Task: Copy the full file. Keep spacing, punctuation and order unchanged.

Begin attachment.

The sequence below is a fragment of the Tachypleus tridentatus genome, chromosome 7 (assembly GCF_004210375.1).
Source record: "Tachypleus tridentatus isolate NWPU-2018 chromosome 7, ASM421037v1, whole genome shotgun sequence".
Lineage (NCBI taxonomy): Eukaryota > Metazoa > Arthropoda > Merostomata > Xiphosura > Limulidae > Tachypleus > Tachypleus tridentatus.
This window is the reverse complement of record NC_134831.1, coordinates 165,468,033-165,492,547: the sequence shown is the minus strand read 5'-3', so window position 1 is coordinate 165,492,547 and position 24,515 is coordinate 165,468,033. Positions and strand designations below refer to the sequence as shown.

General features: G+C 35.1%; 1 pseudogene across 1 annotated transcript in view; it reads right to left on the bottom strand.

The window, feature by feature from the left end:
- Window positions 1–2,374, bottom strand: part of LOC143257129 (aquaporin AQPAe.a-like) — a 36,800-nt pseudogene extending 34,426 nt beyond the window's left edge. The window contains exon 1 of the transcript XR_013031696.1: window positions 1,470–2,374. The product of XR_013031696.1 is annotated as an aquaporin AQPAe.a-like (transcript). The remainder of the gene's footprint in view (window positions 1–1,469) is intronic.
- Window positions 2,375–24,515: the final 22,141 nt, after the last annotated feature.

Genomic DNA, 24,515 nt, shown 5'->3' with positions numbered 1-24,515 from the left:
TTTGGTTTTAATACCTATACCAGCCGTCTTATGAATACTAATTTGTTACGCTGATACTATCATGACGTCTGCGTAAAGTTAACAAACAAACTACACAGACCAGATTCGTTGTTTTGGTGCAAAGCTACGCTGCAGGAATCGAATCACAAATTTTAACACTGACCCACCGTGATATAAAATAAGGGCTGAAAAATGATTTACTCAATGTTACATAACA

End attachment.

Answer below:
The sequence below is a fragment of the Tachypleus tridentatus genome, chromosome 7 (assembly GCF_004210375.1).
Source record: "Tachypleus tridentatus isolate NWPU-2018 chromosome 7, ASM421037v1, whole genome shotgun sequence".
Lineage (NCBI taxonomy): Eukaryota > Metazoa > Arthropoda > Merostomata > Xiphosura > Limulidae > Tachypleus > Tachypleus tridentatus.
This window is the reverse complement of record NC_134831.1, coordinates 165,468,033-165,492,547: the sequence shown is the minus strand read 5'-3', so window position 1 is coordinate 165,492,547 and position 24,515 is coordinate 165,468,033. Positions and strand designations below refer to the sequence as shown.

General features: G+C 35.1%; 1 pseudogene across 1 annotated transcript in view; it reads right to left on the bottom strand.

The window, feature by feature from the left end:
- Window positions 1–2,374, bottom strand: part of LOC143257129 (aquaporin AQPAe.a-like) — a 36,800-nt pseudogene extending 34,426 nt beyond the window's left edge. The window contains exon 1 of the transcript XR_013031696.1: window positions 1,470–2,374. The product of XR_013031696.1 is annotated as an aquaporin AQPAe.a-like (transcript). The remainder of the gene's footprint in view (window positions 1–1,469) is intronic.
- Window positions 2,375–24,515: the final 22,141 nt, after the last annotated feature.

Genomic DNA, 24,515 nt, shown 5'->3' with positions numbered 1-24,515 from the left:
TTTGGTTTTAATACCTATACCAGCCGTCTTATGAATACTAATTTGTTACGCTGATACTATCATGACGTCTGCGTAAAGTTAACAAACAAACTACACAGACCAGATTCGTTGTTTTGGTGCAAAGCTACGCTGCAGGAATCGAATCACAAATTTTAACACTGACCCACCGTGATATAAAATAAGGGCTGAAAAATGATTTACTCAATGTTACATAACA